Would you buy used makeup? Health expert says deals don’t outweigh risks

Click to play video: 'Health expert warns against buying used makeup'
Health expert warns against buying used makeup
WATCH ABOVE: Buying previously used goods can be a great way to save money. But as Su-Ling Goh reports, one health expert says the savings might not be the risk when it comes to buying used makeup – Mar 21, 2017

Buying previously owned cars, tools, even clothing can be a great way to save money. So how about used makeup?

High-end cosmetics aren’t cheap, and choosing the right colour can be hit and miss. Stores sometimes won’t accept returns on opened packages, or if they do, the products are thrown in the trash.

That’s what inspired best friends Jinan Khaled and Mia Dowaidi to start their Facebook page: Edmonton Makeup/Beauty Buy & Sell.

“Just in case someone wants to try a product and not pay full price for it… why not?” Khaled said.

The 20-year-old students say most of their sellers spray gently used cosmetics with alcohol to kill germs. One microbiologist says that’s not enough.

“The alcohol won’t get at any bacteria that are even slightly protected by the makeup,” said Dr. Allison McGeer of Toronto’s Mount Sinai Hospital.

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READ MORE: ‘It just gets gross’: beauty expert on some of our makeup habits

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McGeer likens buying used makeup to buying a used toothbrush. But she adds that doesn’t mean it’s dangerous.

“We have close contact with people, we kiss them, we hug them, we have contact with their faces, their hands all the time,” McGeer said.

“We naturally share bacteria and viruses with people. And sharing makeup is not all that different.”

McGeer says infections like cold sores and pink eye are possible. The worst case scenario would be a multi-drug-resistant gram-negative bacteria that can kill you.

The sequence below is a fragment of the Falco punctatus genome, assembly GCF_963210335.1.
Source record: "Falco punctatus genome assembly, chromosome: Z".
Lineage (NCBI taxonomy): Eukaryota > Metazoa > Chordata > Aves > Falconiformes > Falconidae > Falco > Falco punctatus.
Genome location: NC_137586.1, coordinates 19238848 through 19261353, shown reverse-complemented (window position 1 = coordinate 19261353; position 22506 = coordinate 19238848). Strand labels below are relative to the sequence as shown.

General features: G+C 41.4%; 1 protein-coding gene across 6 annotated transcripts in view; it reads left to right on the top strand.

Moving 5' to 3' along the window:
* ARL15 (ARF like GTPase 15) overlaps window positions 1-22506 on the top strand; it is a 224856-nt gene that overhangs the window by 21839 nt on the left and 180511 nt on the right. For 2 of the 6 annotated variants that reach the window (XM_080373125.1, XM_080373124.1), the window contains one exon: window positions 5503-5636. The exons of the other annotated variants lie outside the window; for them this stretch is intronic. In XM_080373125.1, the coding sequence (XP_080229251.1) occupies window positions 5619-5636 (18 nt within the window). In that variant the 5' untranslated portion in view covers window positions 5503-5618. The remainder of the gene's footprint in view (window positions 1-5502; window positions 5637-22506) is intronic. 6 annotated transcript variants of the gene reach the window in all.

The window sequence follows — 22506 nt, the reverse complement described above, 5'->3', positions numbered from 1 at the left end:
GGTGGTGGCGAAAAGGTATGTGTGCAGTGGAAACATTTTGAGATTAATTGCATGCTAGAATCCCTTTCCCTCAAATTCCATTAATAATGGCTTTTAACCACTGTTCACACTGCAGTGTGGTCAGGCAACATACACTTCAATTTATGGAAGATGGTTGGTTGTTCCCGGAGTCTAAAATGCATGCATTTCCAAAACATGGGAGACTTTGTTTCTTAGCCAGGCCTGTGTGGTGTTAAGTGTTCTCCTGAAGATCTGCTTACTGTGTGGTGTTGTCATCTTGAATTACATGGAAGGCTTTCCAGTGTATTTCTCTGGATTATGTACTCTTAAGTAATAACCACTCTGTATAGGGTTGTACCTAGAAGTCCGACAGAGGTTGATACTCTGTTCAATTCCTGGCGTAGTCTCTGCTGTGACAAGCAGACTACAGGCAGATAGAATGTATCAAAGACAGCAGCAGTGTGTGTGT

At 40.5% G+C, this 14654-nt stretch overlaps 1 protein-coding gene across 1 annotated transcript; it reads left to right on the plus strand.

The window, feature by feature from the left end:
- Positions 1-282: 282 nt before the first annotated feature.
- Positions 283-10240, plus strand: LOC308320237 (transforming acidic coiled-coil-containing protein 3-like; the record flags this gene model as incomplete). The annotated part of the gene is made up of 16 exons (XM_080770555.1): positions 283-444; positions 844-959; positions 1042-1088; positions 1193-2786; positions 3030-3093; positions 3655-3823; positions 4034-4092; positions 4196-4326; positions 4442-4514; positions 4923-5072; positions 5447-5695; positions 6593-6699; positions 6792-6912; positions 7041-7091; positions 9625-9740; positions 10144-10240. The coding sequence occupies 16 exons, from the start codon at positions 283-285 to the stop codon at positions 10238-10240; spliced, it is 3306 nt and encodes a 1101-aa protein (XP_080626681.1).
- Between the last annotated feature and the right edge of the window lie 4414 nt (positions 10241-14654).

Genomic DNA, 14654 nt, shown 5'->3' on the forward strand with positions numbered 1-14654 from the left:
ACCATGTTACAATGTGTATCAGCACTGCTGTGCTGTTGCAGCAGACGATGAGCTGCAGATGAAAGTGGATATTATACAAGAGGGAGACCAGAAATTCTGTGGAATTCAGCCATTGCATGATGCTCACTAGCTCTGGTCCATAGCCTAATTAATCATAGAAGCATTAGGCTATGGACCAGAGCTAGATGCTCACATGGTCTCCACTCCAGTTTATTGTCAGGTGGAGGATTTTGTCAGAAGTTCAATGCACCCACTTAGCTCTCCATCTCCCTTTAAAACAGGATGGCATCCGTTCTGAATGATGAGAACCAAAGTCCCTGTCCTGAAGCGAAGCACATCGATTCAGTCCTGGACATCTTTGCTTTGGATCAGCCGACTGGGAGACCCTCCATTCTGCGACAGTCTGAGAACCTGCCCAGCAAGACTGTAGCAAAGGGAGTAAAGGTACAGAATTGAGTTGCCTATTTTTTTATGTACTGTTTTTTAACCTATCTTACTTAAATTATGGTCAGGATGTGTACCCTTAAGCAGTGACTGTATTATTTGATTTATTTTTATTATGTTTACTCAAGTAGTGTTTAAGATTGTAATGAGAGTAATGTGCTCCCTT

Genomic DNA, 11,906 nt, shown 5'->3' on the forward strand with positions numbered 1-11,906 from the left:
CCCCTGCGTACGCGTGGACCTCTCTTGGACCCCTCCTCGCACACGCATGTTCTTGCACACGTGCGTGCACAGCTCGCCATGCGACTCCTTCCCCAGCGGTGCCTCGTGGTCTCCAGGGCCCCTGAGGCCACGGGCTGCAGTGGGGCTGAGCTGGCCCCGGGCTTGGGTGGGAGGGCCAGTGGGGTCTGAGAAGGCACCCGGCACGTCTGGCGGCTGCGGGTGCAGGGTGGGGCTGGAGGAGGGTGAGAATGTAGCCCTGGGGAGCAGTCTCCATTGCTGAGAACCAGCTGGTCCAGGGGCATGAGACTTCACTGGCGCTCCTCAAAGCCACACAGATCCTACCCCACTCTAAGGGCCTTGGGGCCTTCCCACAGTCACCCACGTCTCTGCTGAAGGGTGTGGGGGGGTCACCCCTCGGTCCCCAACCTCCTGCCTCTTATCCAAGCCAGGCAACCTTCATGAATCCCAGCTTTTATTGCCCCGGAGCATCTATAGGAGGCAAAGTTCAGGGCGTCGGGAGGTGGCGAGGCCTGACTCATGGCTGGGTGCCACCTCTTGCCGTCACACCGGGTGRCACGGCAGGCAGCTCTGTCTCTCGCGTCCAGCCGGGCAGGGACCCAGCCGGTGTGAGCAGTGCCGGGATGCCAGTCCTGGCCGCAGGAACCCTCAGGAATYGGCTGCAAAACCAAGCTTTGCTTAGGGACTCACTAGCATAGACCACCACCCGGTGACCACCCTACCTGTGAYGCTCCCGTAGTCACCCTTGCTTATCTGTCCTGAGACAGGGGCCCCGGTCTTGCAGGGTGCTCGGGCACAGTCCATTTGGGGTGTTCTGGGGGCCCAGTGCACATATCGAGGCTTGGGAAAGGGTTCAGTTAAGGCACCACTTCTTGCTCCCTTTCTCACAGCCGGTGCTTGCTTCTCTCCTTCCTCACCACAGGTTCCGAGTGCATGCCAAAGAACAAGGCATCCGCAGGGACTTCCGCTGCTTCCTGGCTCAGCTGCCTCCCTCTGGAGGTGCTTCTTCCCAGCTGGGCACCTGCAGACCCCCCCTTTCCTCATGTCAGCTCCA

But she says you’re much more likely to die in a car crash than by dirty cosmetics.

While she doesn’t feel the deals are worth the risk, McGeer advises secondhand shoppers to remove the top layer of products like eyeshadows and blushes with a clean tool.

WATCH: How to keep your makeup brushes clean

Professional makeup artist and instructor Amber Prepchuk doesn’t buy used, but she does apply the same makeup on multiple clients. To keep things sanitary, she uses a stainless steel spatula and disposable applicators.

If you’re going to purchase pre-owned, Prepchuk recommends avoiding anything that can be double-dipped such as lip gloss, mascara or liquid eyeliner.

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Khaled and Dowaidi’s Facebook page has more than 6,400 members in the Edmonton area alone. They’re now considering their own international website.

“I mean, if you don’t feel comfortable, don’t do it,” Khaled said. “If you’re OK with paying full price, then that’s fine.”

Beauty buffs can also buy and sell “unloved” cosmetics on Glambot and Kijiji.

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